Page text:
I believe the storyline for the runnoff between Sen. Thad Cochran and state Sen. Chris McDaniel is clear even without much in the way of campaigning by either candidate.
It goes something like this ... Cochran must do a better job of explaining what he has done for Mississippi and what would happen if McDaniel is elected.
McDaniel has made the theme of his campaign clear: The age of appropriations is over. It appears he will stand on that message and hope for more Washington money to help him get it across.
Cochran is getting help with his message from some fairly unexpected quarters.
First Gail Collins from the New York Times in a column headlined Let's give Mississippi less:
(McDaniel)'s been dodging opportunities to criticize the federal relief Mississippi got after Hurricane Katrina. Asked about federal underwriting of flood insurance rates, he told Politico, "The people of the coast have come to depend upon that to a certain extent."It may be up to us to suggest ways the state might want to trim back. What about the cotton farmers? "Their subsidies are even more generous than the usually ridiculous subsidies," said Scott Faber of the Environmental Working Group. From 1995 to 2012, he noted, the state's cotton farmers got $4.6 billion from Washington. The top 1 percent of the subsidy recipients got an average of $4.8 million while the bottom 80 percent got $20,372.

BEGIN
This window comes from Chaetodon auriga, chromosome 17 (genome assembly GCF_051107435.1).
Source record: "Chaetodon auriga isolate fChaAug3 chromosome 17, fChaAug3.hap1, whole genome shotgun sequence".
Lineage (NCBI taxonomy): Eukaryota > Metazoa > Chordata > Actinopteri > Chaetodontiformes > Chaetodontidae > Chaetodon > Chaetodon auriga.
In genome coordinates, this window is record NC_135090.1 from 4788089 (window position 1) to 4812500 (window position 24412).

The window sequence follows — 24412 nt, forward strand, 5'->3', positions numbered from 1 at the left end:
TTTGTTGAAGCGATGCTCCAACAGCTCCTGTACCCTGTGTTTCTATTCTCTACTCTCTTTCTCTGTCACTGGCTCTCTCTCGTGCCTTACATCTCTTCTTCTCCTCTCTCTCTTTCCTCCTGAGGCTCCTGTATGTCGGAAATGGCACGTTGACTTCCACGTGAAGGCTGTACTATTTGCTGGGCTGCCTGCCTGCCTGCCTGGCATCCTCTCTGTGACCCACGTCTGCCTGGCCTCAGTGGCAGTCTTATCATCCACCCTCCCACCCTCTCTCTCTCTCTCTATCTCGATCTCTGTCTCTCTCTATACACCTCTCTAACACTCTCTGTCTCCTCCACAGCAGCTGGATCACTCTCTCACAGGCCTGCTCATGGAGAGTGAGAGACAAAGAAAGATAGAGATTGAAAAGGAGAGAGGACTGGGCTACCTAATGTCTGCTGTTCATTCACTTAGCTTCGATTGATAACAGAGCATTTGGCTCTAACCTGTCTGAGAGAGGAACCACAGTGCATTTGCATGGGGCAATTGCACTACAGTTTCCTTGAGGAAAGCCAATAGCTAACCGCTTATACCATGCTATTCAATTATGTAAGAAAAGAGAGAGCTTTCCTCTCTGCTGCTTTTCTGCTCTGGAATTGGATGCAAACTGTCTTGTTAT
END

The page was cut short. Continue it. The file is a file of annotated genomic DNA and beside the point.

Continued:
Then John Feehery, one-time communications guy for Republican House Speaker Dennis Hastert who is President of Quinn Gillespie Communications and Director of QGA Government Affairs in a column headlined One Innocuous Tweet And All Hell Breaks Loose:
bIf a state decides to retire the Appropriations Chairman in an election, that state will lose money during the discretionary appropriations process.And other states will gladly compete for that money.
This shouldn’t be a new revelation. It’s been part of the political process since the start of our Republic.